"Some gold-stone fins”

Gregory Luce - Scene4 Magazine

Gregory Luce


“From music, I bore/Some gold-stone fins/but they sank away/through the waffled shadows.” These lines open Annie Finch’s poem, “Spells,” one of many gems to be found in a new anthology of Washington, D.C.-area poets. The Music of the Aztecs, edited by David B. Churchill, presents selections from eight poets who gather as the Magic Theater Poetry Club to share poems and offer critique and support to each other.


Finch’s poem catalogues her attempts to gather and hold solid beauty (gold) and sustenance (rice). But the gold “sank away” and the rice “edged deep away/In sunk stone bowls.” So the poet “ask[s]/For bowls and fins” and “a hand that could gather them back,” and she (goddess? muse?) [w]hom I had asked/Whom I had guessed” and in return receives “the speech of bowls, the speech of fins.”

Marianne Szlyk, in the opening section, imagines Purgatory as an airplane and her mother as “a stewardess, flying/through turbulence, never crashing, never/landing.” Despite numerous difficulties with the flight, the poet is confident that [s]omeday this plane will land” and her mother return to Maine where [h]er friends/and family will all have/ to find her there.” In a more earthy vein, in “Saturday Morning,” Szlyk sees “Girls with yoga mats walk[ing] in the rain,” but knows that “Soon they will be/inside./They will salute the sun/that will not show/its face today.”

The sun returns (by implication) in Jan Claire Starkey’s “At the Swimming Pool.” Though she learns “how easy it would be to drown,/just falling asleep,/letting the water fill my lungs like humid air,” at night Starkey and a friend “pretended to be mermaids/together and separate in the hazy underwater silence—/The pool lights turning into moons.”

The title of the collection is also the title of one of Ethan Goffman’s poems. Despite the horrors of war and blood sacrifice, two Aztec gods, “Tezcatlipoca and Quetzalcoatl/smoked mirror and feathered serpent,/their names a convoluted music…conspired to steal music from the temple of the sun,/bring it to earth, to the Aztec people/to fill their days with life.”  Though “We can only recreate/a kind of cartoon of the Aztecs,” nevertheless we can imagine “Blood and sacrifice/war and worship/drums vibrating/a ghostly facsimile.”

More travel: In “Dog Lake Satori,” Reid Baron takes us to Yosemite, where “Alpine-perfect Dog Lake provoked real tears.” What he brings back includes the knowledge that “I have no mortal fight/Nor sudden death to face/But days of ordinary hours to spend/And somehow be decent.”

Alan Britt travels across the Walt Whitman Bridge and finds that “the true bridge,/the one he created/from our lives to the infinite/is the one I’m crossing now/between the shores of my solitude.”

Similarly alone, John Macdonald is an “Elder Emeritus.” In an almost surrealistic turn, he compares himself to “a broken/old crucifix” and inquires “how/would you/feel after/jesus hung/on you that/many years?” Here the short, concise lines suggest the stumbling pace and narrowing life of an old yet sage self-observer.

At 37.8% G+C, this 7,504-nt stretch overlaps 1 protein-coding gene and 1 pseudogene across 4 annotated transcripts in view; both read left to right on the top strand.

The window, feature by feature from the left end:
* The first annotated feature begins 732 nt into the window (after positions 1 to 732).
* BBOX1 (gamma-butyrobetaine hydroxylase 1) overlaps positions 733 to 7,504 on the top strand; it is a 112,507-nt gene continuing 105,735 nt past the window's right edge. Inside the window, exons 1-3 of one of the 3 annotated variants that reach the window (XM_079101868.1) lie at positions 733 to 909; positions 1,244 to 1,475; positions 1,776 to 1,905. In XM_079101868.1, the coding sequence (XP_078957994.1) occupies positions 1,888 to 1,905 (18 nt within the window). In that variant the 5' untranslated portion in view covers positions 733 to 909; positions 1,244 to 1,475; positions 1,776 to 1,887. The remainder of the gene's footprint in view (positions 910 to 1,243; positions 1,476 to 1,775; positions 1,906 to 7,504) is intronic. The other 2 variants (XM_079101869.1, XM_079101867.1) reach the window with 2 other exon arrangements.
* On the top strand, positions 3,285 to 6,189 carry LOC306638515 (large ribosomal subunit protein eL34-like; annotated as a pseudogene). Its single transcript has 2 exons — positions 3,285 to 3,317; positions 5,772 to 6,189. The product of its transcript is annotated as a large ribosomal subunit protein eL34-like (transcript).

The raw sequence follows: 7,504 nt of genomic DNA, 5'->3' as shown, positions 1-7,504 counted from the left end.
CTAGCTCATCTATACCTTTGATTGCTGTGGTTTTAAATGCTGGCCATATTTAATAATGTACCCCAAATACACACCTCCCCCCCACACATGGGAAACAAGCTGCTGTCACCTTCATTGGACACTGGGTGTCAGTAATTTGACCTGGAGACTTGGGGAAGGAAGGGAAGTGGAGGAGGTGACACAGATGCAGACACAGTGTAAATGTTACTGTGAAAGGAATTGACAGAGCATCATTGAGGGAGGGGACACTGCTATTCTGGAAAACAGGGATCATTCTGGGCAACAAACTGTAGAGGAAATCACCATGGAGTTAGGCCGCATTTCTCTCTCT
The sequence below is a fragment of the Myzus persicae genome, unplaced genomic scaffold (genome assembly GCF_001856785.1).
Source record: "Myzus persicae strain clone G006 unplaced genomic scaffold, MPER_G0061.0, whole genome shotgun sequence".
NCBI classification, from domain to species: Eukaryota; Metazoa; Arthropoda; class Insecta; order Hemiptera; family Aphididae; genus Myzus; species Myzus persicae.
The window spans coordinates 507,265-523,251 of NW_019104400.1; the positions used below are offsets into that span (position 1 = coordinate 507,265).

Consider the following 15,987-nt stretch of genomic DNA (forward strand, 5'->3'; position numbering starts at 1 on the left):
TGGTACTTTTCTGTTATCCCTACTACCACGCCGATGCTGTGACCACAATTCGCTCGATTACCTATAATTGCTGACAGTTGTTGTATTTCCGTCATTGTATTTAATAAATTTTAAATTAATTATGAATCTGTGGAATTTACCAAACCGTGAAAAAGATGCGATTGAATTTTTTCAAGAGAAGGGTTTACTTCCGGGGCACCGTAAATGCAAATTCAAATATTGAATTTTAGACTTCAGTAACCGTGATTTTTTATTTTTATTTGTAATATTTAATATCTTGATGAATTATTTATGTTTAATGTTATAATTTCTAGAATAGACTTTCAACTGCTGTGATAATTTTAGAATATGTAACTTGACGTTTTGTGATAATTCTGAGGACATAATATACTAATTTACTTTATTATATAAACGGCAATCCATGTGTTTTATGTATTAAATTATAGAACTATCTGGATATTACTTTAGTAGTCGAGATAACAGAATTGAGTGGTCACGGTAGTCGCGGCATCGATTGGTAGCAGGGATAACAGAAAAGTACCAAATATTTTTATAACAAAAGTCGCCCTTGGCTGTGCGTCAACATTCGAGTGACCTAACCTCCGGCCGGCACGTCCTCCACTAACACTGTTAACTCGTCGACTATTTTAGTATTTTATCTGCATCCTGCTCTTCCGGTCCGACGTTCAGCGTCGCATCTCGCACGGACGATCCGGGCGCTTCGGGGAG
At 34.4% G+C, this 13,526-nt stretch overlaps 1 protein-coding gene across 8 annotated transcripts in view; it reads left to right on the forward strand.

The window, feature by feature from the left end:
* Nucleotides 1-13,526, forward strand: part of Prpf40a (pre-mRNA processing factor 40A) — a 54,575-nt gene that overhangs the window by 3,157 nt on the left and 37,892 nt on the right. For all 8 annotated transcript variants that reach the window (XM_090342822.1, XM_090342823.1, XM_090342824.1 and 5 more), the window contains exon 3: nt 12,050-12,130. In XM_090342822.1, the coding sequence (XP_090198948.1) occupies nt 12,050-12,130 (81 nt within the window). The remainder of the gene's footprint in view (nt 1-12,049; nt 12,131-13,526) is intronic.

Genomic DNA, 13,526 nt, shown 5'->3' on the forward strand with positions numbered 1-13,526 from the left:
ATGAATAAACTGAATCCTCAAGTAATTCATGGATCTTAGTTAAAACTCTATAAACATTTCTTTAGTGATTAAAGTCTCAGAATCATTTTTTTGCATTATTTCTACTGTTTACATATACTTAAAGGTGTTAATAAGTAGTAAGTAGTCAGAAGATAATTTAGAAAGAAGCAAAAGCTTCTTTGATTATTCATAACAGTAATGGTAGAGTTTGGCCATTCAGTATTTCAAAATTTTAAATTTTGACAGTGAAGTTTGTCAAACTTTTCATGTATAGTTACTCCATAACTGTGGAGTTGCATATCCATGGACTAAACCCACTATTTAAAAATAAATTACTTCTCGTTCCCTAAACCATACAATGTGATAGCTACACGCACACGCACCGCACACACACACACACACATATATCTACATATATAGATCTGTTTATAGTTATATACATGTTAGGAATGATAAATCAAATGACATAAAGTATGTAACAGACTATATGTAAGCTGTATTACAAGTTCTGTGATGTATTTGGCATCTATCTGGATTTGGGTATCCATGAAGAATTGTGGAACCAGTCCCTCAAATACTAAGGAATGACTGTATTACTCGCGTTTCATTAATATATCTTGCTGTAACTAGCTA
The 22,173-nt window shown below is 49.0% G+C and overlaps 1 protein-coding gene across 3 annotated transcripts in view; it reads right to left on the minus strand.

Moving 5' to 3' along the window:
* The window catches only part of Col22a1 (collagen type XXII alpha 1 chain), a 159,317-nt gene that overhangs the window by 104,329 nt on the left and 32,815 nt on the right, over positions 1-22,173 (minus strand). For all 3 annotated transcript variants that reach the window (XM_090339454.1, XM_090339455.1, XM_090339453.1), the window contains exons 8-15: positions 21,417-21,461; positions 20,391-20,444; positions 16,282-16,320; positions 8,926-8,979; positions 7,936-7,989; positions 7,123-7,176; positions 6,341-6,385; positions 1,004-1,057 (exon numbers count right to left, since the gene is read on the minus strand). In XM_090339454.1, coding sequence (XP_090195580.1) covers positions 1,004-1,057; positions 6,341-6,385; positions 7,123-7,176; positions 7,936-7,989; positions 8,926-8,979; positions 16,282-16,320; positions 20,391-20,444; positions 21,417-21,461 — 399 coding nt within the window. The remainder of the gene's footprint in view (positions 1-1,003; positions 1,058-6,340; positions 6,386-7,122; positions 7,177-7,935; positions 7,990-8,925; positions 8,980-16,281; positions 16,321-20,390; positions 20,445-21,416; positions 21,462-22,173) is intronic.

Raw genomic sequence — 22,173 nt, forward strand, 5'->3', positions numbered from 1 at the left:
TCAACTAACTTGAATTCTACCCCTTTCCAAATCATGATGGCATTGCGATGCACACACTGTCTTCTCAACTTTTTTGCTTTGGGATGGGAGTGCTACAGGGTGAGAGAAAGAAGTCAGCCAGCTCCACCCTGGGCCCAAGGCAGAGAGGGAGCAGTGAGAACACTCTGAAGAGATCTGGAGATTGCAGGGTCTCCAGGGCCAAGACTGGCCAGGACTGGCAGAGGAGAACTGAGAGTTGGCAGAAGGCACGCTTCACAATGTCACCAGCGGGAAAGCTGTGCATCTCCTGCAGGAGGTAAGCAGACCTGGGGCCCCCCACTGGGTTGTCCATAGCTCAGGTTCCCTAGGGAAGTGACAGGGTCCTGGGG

Editor David Churchill closes out the volume, returning us to D.C. and “Bishop Asbury on Horseback,” a statue in the Mount Pleasant neighborhood. While his horse, Old Revelator, is weary, the Bishop “is not tired: he rides/with one finger/tucked in his book.” Reflecting on Asbury’s calling, Churchill notes that “men have their feet/in the earth at all times/ in this country;/in front of its mystery/they can only kneel/in order to get close to it.” Unlike the Bishop’s flock, the Confederate soldier in “Memorial to the Confederate Dead,” “stands,/contemplating something at his feet.” He recalls not the sounds of gunfire or the sights and smells of battle, but sun “on dew-stilled lupines—/the swish of feet/through wet timothy—the spring-like call of a wren/across dawn meadows/before the first deaths—the grief of bugles/still lives in present horns.” The sound of horns brings us back to the present in which “gone the trumpeter,/gone the drum;/gone pennants/jumping in the breeze—/gone the cause.”

These brief excerpts can only hint at the range and power of the poets collected in this book. If you want a fine sampler of what D.C.-area poets are up to and the astonishing range of themes and language, pick up this book and begin reading. Whether you start at the beginning and read through to the end, or wander through the pages as your fancy strikes you, you will surely be moved, entertained, and uplifted by this collection.

The Music of the Aztecs can be ordered from the editor or from Amazon:



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Gregory Luce is a Senior Writer for Scene4 and the author of four books of poetry and has published widely in print and online. He is the 2014 Larry Neal Award winner for adult poetry, given by the DC Commission on the Arts and Humanities. Retired from National Geographic he is a volunteer writing tutor/mentor for 826DC, and lives in Arlington, VA. More at: https://dctexpoet.wordpress.com/
For his other columns and articles in Scene4
check the Archives.

©2020 Gregory Luce
©2020 Publication Scene4 Magazine




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